New York City is fantastic around the holidays. Festive beautification lines streets, retail stores, and parks to get visitors, tourists and residents into the merry spirit. Joy, cheer and an attitude of giving and thankfulness are what guide moods around the months of November and December. Catch these festive sights signaling that holidays are truly in the air.
Holiday shops, skating and fancy ornamentation fill this recognizable park known for hosting great events in New York City. Come with family, a significant other or friends for shopping, skating or just plain sightseeing. Any random day in December is a good time. The shops in the Winter Village are intimate and bustling and the rink is fresh with ice and ready for visitors to enjoy. All in all, the park is brilliantly decorated with lights illuminating trees providing a cheery atmosphere fit for hot cider, even hot totties or gold old fashion coffee to warm up the body.
This long-time tradition of decorative window displays is an indication of the holiday consumer spirit and takes place around the world this celebratory time of year. New York City’s, however, just might be in a class of its own. Spanning a 20 block stretch from 38th to 58th streets, noted department stores including Lord and Taylor, Barneys New York, Saks Fifth Avenue and the paragon of all, Bergdorf Goodman, offer a tableaux of dreamy visual merchandising.
Who can leave out this long tradition of tree lighting in New York City? A grand celebration follows this important event to mark the start of the holiday season with performers from Sting to Mary J. Blige this year. People come from far and wide to indulge in the joyous spectacle of it all. The approximately 125-feet tall tree with 30,000 lights stays lit all day throughout the holiday season starting in December. Catch a glimpse of the Rockefeller Center Christmas Tree during twilight or nighttime to fully experience its glamour and enormity.
It’s Charlie Brown’s 70th anniversary celebration this Christmas at Macy’s Herald Square, a must-see destination when in NYC. It’s absolutely not enough that it holds the always-loved Macy’s Thanksgiving Parade, but it bangs out cheerful holiday windows taking up a whole block of 7th Avenue and Broadway between 34th and 35th Street of glitter, dazzle and of course, Charlie Brown. Inside is busy and bright with décor to entice shoppers of all types. Snoopy and Belle sit atop the side entrance on 34th street being adorable and telling folks there’s a Santa on the eighth floor.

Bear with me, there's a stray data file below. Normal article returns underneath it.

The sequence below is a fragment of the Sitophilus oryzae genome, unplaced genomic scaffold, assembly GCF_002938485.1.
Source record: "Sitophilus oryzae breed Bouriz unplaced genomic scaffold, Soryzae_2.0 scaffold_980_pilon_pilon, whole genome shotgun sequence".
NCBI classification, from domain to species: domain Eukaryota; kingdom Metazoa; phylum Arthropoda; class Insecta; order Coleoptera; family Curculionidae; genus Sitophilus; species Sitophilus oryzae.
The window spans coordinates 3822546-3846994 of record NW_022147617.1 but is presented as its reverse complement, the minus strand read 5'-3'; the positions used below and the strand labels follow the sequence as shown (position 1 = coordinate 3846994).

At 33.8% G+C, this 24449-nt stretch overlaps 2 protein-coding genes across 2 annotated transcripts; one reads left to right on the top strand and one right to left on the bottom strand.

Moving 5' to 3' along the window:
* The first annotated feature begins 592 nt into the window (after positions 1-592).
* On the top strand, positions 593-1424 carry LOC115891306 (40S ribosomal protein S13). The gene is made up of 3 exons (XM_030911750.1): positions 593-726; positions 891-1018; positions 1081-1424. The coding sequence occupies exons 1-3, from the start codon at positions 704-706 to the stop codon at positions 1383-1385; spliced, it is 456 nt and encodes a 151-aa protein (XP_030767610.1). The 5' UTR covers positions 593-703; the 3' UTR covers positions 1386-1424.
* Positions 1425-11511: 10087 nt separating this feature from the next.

NYC’s Botanical Garden is a fascinating sight to see at any given time, but kids and adults can count themselves especially lucky to lay eyes on the Holiday Train Show. In the glass atrium Enid A. Haupt Conservatory filled with lush vegetation is this 3,000 square foot exhibition of G-scale model train locomotives. This miniature marvel of famous sites in the Concrete Jungle made of pine cones, twigs and foliage includes the Brooklyn Bridge, Statue of Liberty and Grand Central Station.
Origami Holiday Tree at the American Museum of Natural History
Origami is quite a skill and a fun activity to do with friends and loved ones. The Origami Holiday Tree at the landmark that is American Museum of Natural History is indeed awesome. Talented volunteers begin folding origami pieces as early as March, which amount to over a thousand at point of decoration that is hung on a 13-foot tree. They also teach visitors the art of origami folding and provide an engaging activity for families and children who frequent the museum.
Designed by kinetic and optical artist Yaacov Agam and weighing around 4,000 pounds of steel, the World’s Largest Hanukkah Menorah lighting ceremony kicks off the Jewish festival of lights. Throughout an eight day span, this gold colored 32 feet high structure on 59th Street and Fifth Avenue in front of the Plaza Hotel is lit each weekday until the eighth night. The eighth night lighting includes a grand celebration particularly enjoyed by members of the Jewish community in New York City and those who come from afar.
In the southern Brooklyn neighborhood of Dyker Heights, a 30-year-old tradition takes place in the form of elaborately decorated resident properties for all the world to see – as folks do come from out of town to behold street blocks turned into a winter wonderland. Lucy Spata sought to enliven her neighborhood when she began this endeavor, which is now legendary. It is an extravagant affair bringing the community together as neighbors put up ginormous figurines of Santas, Rudolphs, and nativity scenes, kicking up the scene to the optimum level.